What’s so powerful about the Domains of Well-being is how they bring us back to our own experience of what it means to be human. They personalize our understanding of what true care is by helping us reflect on what we each hold dear. As care partner teams, we can use these Domains of Well-being to ask thoughtful, focused questions that help us discover the unmet needs of the people we support. List the Domains and ask yourself how well each Domain is being met in your own life. Now work side-by-side with someone.
PRACTICE #25: (Friday, November 29) Hear the voices. Honor the choices. Feeling powerless can bring up so many different feelings… outrage, panic, fear, cynicism, or even resignation. As partners in care, we need to make every effort to honor the voice and choice of the person we support.
If you are currently not relying on the support of others… take a moment and close your eyes. Imagine not feeling in control of the choices that mark the flow of your daily life… when you eat, when you sleep, when you wake, when you can or can’t go outdoors and feel the sun on your face, what you watch or do or experience. And then there are the bigger questions… like how you will experience and direct the course of your life going forward.
Listen carefully to the preferences, hopes, dreams, and desires of the person you support. Make sure you are not projecting your own needs and intentions onto theirs. Make space for and empower their choices. Autonomy is about personhood. Without our autonomy, we cannot feel ourselves or sense into our own existence.
PRACTICE #26: (Saturday, November 30) Find the flow. In Practice #12, we talked about identifying what works right now for the person we support and to build on it. We call this building on strengths, (rather than on deficits). The same applies when we work together as a care partner team. As a team, we, too, want to build on each other’s strengths to find that sweet spot where teamwork feels easier and more satisfying. By building on each other’s strengths, you find “your flow” together. This goes for employees, family members, and the people you support – you are all members of the team. And when the team is in the flow, it works smarter, not harder. As a team, discuss the existing strengths on the team and how to leverage them. You may also want a plan for adapting to changing strengths over time.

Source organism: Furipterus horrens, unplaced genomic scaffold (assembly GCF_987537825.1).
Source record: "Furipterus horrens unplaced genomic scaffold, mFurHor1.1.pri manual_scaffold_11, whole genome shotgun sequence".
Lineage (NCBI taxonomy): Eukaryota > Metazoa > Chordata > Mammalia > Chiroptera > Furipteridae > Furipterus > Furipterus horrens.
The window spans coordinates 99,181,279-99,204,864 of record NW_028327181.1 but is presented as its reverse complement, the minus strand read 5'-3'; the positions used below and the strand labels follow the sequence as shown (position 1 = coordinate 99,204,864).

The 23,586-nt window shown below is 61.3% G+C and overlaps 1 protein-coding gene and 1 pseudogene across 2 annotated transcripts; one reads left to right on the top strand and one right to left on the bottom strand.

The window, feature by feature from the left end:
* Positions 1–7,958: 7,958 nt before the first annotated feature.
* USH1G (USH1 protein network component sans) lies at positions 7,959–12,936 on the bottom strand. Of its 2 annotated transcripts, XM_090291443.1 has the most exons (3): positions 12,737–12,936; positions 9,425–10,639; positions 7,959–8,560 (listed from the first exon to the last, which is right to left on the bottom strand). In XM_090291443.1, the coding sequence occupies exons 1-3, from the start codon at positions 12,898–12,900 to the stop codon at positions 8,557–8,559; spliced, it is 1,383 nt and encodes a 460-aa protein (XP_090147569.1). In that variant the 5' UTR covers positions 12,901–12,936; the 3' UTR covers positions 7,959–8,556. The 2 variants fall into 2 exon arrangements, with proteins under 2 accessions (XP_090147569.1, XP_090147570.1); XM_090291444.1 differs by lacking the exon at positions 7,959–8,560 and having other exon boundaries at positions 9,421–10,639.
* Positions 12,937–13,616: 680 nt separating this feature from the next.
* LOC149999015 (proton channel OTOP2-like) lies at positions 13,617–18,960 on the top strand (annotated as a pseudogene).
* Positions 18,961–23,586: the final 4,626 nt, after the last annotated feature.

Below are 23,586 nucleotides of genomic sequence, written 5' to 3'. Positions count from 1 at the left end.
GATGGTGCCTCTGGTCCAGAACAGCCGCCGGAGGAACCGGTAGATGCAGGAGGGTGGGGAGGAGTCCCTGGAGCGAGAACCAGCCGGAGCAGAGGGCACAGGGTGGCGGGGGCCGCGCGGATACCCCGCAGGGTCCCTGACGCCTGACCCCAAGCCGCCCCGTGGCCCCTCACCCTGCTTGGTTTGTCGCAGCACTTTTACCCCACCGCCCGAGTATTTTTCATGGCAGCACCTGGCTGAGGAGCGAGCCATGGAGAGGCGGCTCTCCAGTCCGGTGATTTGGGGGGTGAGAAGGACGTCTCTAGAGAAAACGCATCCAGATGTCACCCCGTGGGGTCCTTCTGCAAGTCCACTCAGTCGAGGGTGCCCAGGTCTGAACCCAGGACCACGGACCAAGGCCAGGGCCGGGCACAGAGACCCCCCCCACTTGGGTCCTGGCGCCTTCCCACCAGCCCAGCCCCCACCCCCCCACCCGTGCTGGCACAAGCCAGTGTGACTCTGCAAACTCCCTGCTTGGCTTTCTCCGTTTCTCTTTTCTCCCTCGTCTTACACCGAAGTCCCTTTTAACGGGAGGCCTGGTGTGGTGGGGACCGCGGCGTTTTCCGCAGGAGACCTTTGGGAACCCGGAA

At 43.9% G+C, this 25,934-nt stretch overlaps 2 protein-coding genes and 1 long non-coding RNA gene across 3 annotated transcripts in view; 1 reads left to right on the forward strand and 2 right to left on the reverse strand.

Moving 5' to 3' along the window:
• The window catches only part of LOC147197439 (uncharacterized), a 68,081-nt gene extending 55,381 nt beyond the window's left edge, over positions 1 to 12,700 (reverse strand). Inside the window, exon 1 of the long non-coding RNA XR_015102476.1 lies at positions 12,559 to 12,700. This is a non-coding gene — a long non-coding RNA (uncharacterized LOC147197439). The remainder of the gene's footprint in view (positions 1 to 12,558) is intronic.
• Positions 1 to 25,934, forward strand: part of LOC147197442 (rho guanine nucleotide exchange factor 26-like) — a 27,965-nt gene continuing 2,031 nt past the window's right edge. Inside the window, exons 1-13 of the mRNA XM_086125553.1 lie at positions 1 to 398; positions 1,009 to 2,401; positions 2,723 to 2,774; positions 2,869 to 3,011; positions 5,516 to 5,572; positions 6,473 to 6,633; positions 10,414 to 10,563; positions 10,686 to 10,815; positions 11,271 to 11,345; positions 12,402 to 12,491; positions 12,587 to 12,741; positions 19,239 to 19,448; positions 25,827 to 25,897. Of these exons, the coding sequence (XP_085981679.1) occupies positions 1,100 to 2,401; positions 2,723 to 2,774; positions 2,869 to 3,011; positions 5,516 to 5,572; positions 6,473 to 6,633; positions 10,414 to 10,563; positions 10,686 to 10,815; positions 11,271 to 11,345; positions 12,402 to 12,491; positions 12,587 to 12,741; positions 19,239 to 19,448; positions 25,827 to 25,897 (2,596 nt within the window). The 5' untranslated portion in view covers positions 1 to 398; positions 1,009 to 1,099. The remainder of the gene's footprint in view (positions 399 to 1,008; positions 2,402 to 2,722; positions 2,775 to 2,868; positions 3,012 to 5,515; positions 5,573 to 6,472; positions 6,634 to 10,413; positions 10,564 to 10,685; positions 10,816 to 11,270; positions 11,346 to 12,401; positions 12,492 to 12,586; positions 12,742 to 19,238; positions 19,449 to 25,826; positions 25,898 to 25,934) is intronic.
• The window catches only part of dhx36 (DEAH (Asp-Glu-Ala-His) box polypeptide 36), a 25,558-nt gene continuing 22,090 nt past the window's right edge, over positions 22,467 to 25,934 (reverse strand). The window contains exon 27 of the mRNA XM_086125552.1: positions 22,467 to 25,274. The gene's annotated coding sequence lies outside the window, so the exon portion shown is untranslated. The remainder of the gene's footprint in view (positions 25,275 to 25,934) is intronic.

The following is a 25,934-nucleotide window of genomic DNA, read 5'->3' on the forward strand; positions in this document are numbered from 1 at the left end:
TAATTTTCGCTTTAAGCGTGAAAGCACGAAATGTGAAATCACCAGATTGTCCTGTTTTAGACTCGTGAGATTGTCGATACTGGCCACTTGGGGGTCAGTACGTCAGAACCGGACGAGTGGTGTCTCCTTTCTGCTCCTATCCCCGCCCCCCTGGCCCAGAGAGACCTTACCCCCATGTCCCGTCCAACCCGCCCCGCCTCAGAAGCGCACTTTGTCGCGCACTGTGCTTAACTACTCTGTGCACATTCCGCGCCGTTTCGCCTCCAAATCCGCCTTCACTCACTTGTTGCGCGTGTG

PRACTICE #27: (Sunday, December 1) Nurture yourself first. You’ve heard it before… put the oxygen mask on you first. While this adage is a little worn out, it nails a key point about effective care partnership – your self-care is crucial to the well-being of the people you support. What are your go-to self-care practices? Make a list of them. Then, note how often you indulge in each one. Is that number low or even non-existent? Is your calendar too full to make it happen? Try this… at the beginning of each month, block out daily self-care time FIRST. Then, schedule everything else around it. Revolutionary, right? Let’s face it. We simply cannot fill anyone else’s cup when ours is empty. What fills your cup? Now, fill it to the brim.
PRACTICE #28: (Monday, December 2) Notice what moves you. In anything we do in life, there are these moments that rise to the top… moments that remind us why we do what we do every day. Just like fireflies in a jar, they call on us to pause and take in the wonder. Our care partnerships create these moments… our job is not to miss them. Consider keeping a journal of what moves you, as you connect with others in caring ways. Notice those moments that fill your soul, teach you something new about yourself or life, or even transform you. Yes, care partnering can bring us both joys and sorrows. They are each a piece of the truth. Hold a space for the whole experience, and avoid getting stuck in the tragedy narrative. It really can be different….
Revisit Practices #1-6 in Part 1 of this 4-blog series.
Revisit Practices #4-13 in Part 2 of this 4-blog series.
Revisit Practices #14-20 in Part 3 of this 4-blog series.
Donate today to our #GivingTuesday campaign or “Text to Give” by sending “Edenalt” to 44321.